SOUTHERN LIGHT. By J.R. Salamanca. Knopf. 675 pp. $19.95.

J.R. SALAMANCA IS a gifted, thoughtful and accomplished novelist whose three major books -- Lilith, A Sea Change and Embarkation -- have been deservedly praised. His fiction is usually set on and about the Chesapeake Bay, which he describes with deep love and knowledge; indeed, more than any other contemporary writer of fiction or nonfiction, he has made the bay his own. His characters have intense interior lives, into which he draws the reader with great feeling and sympathy even when, as is sometimes the case, the characters are self-destructive. At their most effective and beguiling, his novels occupy a territory somewhere between reality and fantasy, a place where both actions and emotions are often larger, more charged with import, than we find them in ordinary life.

All of these characteristics of Salamanca's work are present in Southern Light, his largest and most ambitious novel, but here he employs them to disappointing effect. As one who admires and values his work, I take no pleasure in reporting that Southern Light is a failure: a grand failure, perhaps, but a failure all the same. It is too long by, quite literally, several hundred pages, too crammed with irrelevant and unrevealing detail, too portentous and pontifical. There can be little doubt that Salamanca intends the novel to be his magnum opus, but like other novels written with such high hopes -- Faulkner's A Fable and Hemingway's For Whom the Bell Tolls lurch into mind -- it is loaded down with more weight, symbolic and otherwise, than it can bear. A question asked by one of his characters could be directed at Salamanca himself: "You're getting quite a lot out of your system, aren't you?"

As the novel's epigraph Salamanca takes some lines from Keats' "Ode on a Grecian Urn," and as his principal theme he takes that great poem's contemplation of the relationship between truth and beauty. The seeker of truth is Carl Ransome, a widower and retired physican now living on Solomons Island at the mouth of the Patuxent River, while that of beauty is Sylvie Linthicum, a lovely woman half his age who is, as Salamanca followers will quickly recognize, the daughter of the boatwright who is the protagonist of Embarkation. Each has come to the island in a mood that mingles grief, guilt and spiritual bewilderment; each soon turns to the other for companionship, platonic love and comfort.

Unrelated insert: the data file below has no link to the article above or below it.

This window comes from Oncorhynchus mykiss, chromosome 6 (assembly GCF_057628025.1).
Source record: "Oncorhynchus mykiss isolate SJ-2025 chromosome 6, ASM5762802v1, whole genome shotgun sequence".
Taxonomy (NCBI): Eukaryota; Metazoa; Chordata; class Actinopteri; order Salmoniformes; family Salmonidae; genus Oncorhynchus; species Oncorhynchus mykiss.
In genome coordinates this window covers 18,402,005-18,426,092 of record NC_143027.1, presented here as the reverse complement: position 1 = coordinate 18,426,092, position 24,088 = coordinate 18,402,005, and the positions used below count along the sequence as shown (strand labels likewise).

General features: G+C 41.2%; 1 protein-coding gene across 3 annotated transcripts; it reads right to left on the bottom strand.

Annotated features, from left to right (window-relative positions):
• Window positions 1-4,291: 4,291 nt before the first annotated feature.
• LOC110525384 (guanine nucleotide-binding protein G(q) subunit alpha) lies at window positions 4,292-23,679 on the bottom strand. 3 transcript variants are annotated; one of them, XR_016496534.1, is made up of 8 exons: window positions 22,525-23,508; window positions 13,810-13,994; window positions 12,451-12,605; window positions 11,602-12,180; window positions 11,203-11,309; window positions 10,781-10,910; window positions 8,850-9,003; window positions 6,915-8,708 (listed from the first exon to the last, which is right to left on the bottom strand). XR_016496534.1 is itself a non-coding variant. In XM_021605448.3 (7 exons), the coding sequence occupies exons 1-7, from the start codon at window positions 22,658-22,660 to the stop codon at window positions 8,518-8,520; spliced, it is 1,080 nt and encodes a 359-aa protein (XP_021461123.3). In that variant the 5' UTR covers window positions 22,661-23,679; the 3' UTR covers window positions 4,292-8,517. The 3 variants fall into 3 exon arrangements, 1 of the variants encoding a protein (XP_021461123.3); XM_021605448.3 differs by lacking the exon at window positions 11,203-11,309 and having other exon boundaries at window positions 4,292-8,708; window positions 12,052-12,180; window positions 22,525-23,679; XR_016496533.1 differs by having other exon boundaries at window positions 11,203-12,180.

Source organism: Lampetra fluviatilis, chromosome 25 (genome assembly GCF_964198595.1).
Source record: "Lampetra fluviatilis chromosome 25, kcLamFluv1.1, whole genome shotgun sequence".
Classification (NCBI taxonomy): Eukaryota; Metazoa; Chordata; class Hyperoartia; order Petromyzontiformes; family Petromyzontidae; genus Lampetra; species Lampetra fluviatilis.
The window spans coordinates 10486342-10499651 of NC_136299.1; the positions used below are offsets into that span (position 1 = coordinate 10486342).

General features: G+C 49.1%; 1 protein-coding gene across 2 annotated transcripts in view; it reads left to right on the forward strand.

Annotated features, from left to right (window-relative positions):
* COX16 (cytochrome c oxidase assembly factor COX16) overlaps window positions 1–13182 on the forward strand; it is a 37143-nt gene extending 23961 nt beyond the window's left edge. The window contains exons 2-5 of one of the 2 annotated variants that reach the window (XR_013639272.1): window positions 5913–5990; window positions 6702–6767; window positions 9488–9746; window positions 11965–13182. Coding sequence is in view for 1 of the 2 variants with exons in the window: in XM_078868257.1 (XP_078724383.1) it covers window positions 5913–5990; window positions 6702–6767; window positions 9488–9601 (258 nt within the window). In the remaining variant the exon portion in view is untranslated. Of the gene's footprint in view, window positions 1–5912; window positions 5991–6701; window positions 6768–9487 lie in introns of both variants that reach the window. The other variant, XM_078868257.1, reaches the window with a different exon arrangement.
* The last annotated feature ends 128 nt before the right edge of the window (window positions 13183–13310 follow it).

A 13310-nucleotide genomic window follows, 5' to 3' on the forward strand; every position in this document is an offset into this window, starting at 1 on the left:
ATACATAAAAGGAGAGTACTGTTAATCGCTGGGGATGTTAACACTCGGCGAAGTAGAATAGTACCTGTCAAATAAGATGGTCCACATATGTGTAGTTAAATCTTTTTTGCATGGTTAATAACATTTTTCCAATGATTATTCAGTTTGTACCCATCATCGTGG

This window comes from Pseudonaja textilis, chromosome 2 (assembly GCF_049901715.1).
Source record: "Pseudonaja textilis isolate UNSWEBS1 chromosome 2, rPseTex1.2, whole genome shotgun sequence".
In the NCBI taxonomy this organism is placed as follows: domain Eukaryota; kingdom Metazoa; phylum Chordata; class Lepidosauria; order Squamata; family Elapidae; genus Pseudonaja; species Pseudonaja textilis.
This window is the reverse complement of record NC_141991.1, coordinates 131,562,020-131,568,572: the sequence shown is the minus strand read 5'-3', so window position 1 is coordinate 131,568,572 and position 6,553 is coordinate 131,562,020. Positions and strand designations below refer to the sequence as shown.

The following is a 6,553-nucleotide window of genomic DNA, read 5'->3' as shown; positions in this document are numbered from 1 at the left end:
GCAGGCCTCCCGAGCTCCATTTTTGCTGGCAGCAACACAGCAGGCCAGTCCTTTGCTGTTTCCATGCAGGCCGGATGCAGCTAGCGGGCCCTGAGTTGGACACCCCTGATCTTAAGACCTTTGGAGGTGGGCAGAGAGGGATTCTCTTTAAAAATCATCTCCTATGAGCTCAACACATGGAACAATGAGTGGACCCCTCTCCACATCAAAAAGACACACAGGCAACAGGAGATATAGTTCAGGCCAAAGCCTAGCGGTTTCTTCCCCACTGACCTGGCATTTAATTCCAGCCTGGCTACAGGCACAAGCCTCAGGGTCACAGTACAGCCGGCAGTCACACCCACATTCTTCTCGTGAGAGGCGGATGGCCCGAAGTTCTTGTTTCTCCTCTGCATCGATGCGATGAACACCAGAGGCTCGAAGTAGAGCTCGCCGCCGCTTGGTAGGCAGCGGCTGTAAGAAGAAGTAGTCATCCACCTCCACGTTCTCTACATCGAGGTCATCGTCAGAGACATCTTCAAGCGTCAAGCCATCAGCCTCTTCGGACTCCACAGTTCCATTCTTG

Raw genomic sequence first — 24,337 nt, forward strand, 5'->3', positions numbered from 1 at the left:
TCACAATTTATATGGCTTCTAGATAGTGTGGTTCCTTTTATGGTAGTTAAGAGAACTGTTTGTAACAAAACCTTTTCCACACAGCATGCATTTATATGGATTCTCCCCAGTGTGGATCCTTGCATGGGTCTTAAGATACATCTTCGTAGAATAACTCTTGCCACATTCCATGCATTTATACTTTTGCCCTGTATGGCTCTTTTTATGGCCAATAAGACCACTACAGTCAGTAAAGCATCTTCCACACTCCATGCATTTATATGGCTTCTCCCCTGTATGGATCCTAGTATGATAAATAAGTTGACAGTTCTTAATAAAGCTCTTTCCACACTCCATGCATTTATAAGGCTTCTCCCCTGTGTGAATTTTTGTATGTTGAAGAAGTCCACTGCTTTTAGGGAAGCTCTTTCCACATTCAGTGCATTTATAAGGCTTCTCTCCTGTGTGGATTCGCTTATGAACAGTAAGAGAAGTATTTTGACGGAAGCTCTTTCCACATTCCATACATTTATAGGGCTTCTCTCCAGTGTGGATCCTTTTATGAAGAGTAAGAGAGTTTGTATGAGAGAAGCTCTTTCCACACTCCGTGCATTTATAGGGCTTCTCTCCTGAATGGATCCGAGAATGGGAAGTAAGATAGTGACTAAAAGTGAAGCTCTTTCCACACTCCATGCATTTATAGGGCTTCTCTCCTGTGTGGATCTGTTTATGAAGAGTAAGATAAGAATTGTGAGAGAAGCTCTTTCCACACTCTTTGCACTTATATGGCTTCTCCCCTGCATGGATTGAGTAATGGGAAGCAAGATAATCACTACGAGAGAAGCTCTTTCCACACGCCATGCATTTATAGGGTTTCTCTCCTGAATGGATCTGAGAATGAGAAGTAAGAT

The beginning is promising: a long, lovely passage describing the island and Carl's reasons for coming to "the great voracious cleanliness that reigns here at this end of the world," followed by an account of the slow awakening of friendship between these two people who seek nothing so much as solitude. But within 50 pages te novel veers off into extended flashbacks, separated by nothing more than about an inch of white space, in which Carl and Sylvie talk to each other about their pasts. More accurately, we are intended to believe that they are talking to each other, but it is quite impossible to do so because the tone of the flashbacks is literary rather than conversational, because most of the flashbacks are far too long to be convincing as conversation, and because the amount of extraneous detail they contain is quite simply stupefying. Here is a too-characteristic passage, from one of Carl's narratives: